Independent Student Newspaper Since 1969

The Badger Herald

Independent Student Newspaper Since 1969

The Badger Herald

Independent Student Newspaper Since 1969

The Badger Herald


Sexual assualt a problem at UW

Since January 2001, 30 UW-Madison students have reported incidents of sexual assault to university authorities.

“Let’s keep in mind that sexual assault is the most unreported crime,” said Angela Bartucci, founder of Promoting Awareness Victim Empowerment.

An estimated nine out of 10 women raped on campus do not report the crime, according to the Northwest Illinois Coalition against Sexual Assault.

Although the definition of rape differs from person to person, the most common definition is that rape is unwanted sexual intercourse — vaginal, oral, or anal.

Sexual assault is defined as unwanted touch, fondling, or rape committed against the will of another person.

Sexual harassment means unwelcome sexual advances, unwelcome requests for sexual favors, unwelcome physical contact of a sexual nature or unwelcome verbal or physical conduct of a sexual nature.

One in eight female undergrads is sexually assaulted during her UW career, and most of them know the assailant, according to a sexual assault violations survey in 1995.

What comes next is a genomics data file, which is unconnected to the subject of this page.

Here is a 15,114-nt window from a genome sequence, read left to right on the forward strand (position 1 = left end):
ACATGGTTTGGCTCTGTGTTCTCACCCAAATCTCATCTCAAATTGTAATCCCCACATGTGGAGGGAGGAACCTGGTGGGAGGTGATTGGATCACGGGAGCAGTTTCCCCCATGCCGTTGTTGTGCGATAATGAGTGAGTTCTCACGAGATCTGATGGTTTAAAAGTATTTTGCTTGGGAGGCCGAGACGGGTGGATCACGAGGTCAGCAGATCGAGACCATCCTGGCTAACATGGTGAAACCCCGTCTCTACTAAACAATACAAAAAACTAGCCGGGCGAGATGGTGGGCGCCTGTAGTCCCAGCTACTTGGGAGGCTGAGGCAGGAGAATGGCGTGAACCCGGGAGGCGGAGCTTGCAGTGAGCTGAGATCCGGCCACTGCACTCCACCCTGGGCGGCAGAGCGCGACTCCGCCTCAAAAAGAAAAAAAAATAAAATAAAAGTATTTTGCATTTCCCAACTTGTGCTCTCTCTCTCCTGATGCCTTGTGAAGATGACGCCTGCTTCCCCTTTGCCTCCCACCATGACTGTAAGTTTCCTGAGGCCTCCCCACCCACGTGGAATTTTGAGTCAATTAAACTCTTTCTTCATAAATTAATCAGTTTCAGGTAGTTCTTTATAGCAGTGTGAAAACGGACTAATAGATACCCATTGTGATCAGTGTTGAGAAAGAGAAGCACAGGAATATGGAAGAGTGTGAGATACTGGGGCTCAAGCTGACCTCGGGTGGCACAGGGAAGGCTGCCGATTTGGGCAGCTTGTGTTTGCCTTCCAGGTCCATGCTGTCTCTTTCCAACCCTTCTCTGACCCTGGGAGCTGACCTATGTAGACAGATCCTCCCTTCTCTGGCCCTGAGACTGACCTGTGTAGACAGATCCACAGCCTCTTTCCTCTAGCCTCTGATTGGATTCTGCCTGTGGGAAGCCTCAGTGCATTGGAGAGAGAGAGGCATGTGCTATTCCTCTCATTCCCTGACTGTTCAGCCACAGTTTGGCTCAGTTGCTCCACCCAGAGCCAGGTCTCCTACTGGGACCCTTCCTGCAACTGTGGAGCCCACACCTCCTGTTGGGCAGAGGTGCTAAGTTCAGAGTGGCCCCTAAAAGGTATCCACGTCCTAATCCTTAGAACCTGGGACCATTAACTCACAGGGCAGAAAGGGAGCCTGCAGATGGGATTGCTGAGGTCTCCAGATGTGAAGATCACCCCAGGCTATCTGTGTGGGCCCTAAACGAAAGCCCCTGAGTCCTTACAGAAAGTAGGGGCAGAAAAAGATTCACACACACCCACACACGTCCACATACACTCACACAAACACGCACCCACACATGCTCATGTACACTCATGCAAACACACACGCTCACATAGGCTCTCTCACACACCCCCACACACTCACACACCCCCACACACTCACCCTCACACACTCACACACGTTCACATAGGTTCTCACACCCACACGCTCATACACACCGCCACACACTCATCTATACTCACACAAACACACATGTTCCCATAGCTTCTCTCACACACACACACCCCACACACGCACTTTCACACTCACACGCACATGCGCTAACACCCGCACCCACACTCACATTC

The majority of rapes that occur are termed “acquaintance rapes,” in which the offender and the victim know one another.

“Usually we don’t see any stranger assaults; it is always a casual acquaintance or even a boyfriend,” UW Police Det. Bruce Carroll said.

According to Northwest Illinois Coalition against Sexual Assault, 84 percent of all sexual assaults are committed by an acquaintance of the victim.

“It is the hardest crime to deal with because it is so personal,” Bartucci said. “The victim usually blames herself, but she needs to realize it’s not her fault, no matter how drunk she was.”

The most common drug in a date-rape situation is alcohol. According to UW professor of social work Aaron Brower, 85 percent to 90 percent of assaults are alcohol related.

“Alcohol plays a huge role in sexual harassment, especially on campus,” Bartucci said.

There are options out there for victims. Students can report assault to the dean of students, the Rape Crisis Center (which as a 24-hour hotline) or the university police.

“Most people don’t report crime because it’s not an easy thing to do,” Carroll said. “It’s even harder to keep re-living it till the court process is over. Most victims want to forget about it and go about their lives, but that doesn’t get the assailant off the streets.”

The Rape Crisis Center offers rape victims a chance to talk about their feelings.

“We do not force a victim to do anything they don’t want to,” Carroll said. “We are simply here to offer guidance.”

Harassment does not have to be reported immediately after it occurs, but a significant delay in reporting an incident may be a factor in the evaluation of a claim that the incident constituted sexual harassment.

The local rape crisis number is 251-RAPE, the sexual assault nurse examiner program, 267-6206 and
SAFEwalk nighttime transportation, 262-5000.

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